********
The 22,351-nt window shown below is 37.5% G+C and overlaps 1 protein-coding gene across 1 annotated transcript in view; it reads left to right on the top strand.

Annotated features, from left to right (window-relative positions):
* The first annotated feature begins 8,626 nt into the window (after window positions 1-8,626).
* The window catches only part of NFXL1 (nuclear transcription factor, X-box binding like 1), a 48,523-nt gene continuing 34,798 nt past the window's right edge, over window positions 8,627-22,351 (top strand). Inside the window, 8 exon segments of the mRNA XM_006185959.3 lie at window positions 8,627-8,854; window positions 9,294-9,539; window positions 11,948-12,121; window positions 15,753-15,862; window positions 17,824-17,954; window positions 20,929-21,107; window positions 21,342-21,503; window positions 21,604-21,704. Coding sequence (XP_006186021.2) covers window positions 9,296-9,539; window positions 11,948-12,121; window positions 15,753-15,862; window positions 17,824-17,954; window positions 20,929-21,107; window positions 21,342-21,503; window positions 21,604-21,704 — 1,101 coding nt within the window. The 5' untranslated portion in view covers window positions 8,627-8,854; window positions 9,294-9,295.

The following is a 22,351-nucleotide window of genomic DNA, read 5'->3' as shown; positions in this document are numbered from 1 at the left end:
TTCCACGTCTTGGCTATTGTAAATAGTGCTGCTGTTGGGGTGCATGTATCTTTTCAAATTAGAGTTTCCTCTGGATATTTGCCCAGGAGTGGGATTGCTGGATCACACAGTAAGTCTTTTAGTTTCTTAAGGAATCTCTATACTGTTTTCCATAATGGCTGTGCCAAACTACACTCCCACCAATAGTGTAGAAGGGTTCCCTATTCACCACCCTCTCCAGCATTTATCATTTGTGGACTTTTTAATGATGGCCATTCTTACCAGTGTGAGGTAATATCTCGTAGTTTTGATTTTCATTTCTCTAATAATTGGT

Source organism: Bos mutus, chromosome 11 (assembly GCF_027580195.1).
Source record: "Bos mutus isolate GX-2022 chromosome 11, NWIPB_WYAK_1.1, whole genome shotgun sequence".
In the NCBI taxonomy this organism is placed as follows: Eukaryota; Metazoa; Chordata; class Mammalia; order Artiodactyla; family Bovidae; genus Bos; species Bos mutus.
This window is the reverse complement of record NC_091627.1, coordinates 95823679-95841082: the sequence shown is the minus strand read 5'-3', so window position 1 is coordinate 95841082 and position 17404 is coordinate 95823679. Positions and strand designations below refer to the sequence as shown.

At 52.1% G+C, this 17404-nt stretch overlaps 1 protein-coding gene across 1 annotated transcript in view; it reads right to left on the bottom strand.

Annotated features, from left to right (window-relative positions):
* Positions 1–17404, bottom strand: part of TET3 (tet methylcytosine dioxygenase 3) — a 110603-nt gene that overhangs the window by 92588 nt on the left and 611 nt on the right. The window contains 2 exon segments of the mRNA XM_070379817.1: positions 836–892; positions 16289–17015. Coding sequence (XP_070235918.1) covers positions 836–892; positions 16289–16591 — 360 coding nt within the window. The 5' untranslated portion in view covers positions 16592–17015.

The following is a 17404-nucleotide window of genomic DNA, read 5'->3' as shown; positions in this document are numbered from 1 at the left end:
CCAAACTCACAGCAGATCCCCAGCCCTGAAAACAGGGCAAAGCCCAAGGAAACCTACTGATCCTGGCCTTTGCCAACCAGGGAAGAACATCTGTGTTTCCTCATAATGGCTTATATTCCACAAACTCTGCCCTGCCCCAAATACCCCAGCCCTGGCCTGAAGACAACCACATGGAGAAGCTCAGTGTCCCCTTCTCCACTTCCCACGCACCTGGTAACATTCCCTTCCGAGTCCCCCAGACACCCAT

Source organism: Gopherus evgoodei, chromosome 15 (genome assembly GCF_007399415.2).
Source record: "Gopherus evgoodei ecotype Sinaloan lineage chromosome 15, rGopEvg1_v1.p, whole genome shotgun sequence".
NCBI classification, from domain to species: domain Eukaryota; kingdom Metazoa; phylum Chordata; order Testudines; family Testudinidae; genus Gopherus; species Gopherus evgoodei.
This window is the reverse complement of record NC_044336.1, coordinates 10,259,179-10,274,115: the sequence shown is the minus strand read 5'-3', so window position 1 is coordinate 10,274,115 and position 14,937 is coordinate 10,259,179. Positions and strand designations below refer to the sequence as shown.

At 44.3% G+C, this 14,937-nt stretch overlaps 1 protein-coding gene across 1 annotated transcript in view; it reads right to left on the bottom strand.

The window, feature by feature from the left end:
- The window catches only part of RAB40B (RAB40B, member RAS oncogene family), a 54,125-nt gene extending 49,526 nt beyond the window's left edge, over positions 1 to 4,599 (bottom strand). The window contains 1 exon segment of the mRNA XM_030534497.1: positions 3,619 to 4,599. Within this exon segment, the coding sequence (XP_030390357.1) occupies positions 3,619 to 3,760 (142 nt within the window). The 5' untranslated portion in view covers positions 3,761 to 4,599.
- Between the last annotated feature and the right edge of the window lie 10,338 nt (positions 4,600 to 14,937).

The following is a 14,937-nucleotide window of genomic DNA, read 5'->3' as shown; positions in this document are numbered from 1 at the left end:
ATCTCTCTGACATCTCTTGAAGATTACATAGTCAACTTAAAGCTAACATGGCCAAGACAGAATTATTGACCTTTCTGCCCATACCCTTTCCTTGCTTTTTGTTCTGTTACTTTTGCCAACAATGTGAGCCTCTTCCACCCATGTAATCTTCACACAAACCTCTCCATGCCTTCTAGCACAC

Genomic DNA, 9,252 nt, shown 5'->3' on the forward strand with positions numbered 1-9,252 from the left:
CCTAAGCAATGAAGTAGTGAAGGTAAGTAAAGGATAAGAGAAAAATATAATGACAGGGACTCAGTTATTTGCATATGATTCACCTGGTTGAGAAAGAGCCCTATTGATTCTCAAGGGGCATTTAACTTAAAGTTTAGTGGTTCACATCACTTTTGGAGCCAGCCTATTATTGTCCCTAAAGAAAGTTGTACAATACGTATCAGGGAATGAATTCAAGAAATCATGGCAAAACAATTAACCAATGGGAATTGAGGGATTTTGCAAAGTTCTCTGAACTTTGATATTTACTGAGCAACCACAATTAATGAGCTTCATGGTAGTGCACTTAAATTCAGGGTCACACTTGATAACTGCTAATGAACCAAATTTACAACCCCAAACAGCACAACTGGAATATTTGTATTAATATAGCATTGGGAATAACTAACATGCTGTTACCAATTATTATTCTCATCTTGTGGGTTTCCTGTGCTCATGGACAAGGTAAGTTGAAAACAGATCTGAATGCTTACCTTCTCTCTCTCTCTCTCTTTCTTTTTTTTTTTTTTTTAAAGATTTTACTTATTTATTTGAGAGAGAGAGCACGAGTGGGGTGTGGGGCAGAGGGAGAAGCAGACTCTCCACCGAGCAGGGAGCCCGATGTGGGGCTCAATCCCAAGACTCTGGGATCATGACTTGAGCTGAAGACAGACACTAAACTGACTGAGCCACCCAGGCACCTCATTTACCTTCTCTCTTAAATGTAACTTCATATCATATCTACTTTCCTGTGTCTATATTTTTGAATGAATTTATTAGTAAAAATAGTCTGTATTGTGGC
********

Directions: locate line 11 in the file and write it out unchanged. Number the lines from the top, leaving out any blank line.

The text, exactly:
At 52.1% G+C, this 17404-nt stretch overlaps 1 protein-coding gene across 1 annotated transcript in view; it reads right to left on the bottom strand.